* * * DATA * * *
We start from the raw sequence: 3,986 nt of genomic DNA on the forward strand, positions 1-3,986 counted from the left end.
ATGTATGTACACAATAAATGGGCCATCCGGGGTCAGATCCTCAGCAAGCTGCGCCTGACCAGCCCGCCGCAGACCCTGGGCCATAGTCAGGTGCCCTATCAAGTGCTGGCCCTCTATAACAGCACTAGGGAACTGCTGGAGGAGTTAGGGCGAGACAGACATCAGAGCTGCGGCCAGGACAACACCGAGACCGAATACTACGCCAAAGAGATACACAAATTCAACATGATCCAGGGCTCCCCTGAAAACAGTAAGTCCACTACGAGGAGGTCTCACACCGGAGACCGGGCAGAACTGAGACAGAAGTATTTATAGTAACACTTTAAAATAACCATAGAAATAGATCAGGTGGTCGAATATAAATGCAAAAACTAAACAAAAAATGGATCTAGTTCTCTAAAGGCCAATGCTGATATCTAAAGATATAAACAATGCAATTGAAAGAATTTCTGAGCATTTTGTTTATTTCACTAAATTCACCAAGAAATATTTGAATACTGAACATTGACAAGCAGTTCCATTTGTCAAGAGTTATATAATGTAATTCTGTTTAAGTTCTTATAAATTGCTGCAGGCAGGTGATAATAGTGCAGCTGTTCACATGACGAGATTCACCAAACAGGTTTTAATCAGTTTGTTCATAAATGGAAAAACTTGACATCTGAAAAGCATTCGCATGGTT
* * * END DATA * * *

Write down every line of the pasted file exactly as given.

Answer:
We start from the raw sequence: 3,986 nt of genomic DNA on the forward strand, positions 1-3,986 counted from the left end.
ATGTATGTACACAATAAATGGGCCATCCGGGGTCAGATCCTCAGCAAGCTGCGCCTGACCAGCCCGCCGCAGACCCTGGGCCATAGTCAGGTGCCCTATCAAGTGCTGGCCCTCTATAACAGCACTAGGGAACTGCTGGAGGAGTTAGGGCGAGACAGACATCAGAGCTGCGGCCAGGACAACACCGAGACCGAATACTACGCCAAAGAGATACACAAATTCAACATGATCCAGGGCTCCCCTGAAAACAGTAAGTCCACTACGAGGAGGTCTCACACCGGAGACCGGGCAGAACTGAGACAGAAGTATTTATAGTAACACTTTAAAATAACCATAGAAATAGATCAGGTGGTCGAATATAAATGCAAAAACTAAACAAAAAATGGATCTAGTTCTCTAAAGGCCAATGCTGATATCTAAAGATATAAACAATGCAATTGAAAGAATTTCTGAGCATTTTGTTTATTTCACTAAATTCACCAAGAAATATTTGAATACTGAACATTGACAAGCAGTTCCATTTGTCAAGAGTTATATAATGTAATTCTGTTTAAGTTCTTATAAATTGCTGCAGGCAGGTGATAATAGTGCAGCTGTTCACATGACGAGATTCACCAAACAGGTTTTAATCAGTTTGTTCATAAATGGAAAAACTTGACATCTGAAAAGCATTCGCATGGTT